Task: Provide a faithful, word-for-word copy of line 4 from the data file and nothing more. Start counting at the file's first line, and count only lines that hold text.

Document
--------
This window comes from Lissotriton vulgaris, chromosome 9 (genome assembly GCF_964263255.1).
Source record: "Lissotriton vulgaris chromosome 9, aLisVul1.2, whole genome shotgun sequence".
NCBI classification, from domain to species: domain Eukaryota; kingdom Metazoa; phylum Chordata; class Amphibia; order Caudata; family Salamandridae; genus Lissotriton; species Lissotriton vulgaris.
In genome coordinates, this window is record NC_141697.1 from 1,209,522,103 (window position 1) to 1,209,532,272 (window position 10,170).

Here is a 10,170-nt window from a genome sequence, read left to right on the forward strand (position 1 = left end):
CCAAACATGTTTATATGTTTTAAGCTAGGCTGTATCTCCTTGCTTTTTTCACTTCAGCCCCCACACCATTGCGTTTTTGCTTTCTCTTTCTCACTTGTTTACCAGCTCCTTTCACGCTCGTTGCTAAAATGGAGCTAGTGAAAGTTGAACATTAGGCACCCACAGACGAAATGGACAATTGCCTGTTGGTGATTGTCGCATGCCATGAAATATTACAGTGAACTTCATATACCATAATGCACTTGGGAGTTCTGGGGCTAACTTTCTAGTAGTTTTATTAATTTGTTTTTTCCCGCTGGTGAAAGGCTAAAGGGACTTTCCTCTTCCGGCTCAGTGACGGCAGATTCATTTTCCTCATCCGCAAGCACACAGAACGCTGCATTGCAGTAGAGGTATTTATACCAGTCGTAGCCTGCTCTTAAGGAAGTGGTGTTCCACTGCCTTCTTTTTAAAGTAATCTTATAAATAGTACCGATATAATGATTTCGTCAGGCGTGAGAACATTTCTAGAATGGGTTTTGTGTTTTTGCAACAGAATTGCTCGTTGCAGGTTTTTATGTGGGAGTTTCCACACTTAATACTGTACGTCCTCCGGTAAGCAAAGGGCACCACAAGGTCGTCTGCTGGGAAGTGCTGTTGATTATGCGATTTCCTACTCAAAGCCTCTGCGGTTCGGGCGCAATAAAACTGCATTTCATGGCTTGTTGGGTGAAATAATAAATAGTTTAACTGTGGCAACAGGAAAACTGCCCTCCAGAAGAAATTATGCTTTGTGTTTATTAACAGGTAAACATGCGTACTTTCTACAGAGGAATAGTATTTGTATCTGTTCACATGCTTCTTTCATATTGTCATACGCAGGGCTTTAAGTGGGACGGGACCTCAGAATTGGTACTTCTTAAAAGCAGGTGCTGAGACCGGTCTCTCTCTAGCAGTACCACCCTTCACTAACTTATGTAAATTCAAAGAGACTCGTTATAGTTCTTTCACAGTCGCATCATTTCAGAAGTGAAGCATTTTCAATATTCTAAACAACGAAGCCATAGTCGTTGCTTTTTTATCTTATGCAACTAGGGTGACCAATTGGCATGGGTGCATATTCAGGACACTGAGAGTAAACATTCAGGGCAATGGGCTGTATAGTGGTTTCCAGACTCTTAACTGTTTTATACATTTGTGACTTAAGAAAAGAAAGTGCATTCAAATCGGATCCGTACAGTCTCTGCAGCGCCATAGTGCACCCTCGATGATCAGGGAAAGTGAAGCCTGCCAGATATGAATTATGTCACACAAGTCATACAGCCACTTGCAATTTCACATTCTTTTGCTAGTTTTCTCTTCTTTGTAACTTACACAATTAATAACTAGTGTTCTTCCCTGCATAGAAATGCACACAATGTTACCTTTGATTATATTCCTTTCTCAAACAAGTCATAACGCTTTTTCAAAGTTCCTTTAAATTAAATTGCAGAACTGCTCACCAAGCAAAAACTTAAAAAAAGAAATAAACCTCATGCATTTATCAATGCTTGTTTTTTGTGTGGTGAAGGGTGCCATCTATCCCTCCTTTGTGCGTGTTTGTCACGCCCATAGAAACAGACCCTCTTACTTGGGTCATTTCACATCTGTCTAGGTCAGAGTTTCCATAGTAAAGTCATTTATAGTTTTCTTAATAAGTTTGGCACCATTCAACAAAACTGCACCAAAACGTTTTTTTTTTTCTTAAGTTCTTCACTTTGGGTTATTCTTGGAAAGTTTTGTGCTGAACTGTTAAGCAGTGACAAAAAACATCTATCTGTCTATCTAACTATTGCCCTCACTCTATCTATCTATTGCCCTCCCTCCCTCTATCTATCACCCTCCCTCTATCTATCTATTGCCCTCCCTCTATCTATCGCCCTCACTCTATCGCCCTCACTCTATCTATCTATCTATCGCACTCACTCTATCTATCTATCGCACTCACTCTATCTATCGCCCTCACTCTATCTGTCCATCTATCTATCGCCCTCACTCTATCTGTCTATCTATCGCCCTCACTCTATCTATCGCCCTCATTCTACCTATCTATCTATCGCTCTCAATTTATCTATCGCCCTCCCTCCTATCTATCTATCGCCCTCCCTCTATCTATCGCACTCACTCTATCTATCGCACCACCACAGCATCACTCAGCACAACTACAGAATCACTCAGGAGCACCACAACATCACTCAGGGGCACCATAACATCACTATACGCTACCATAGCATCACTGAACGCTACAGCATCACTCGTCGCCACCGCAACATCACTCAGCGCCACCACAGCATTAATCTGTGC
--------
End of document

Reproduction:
In genome coordinates, this window is record NC_141697.1 from 1,209,522,103 (window position 1) to 1,209,532,272 (window position 10,170).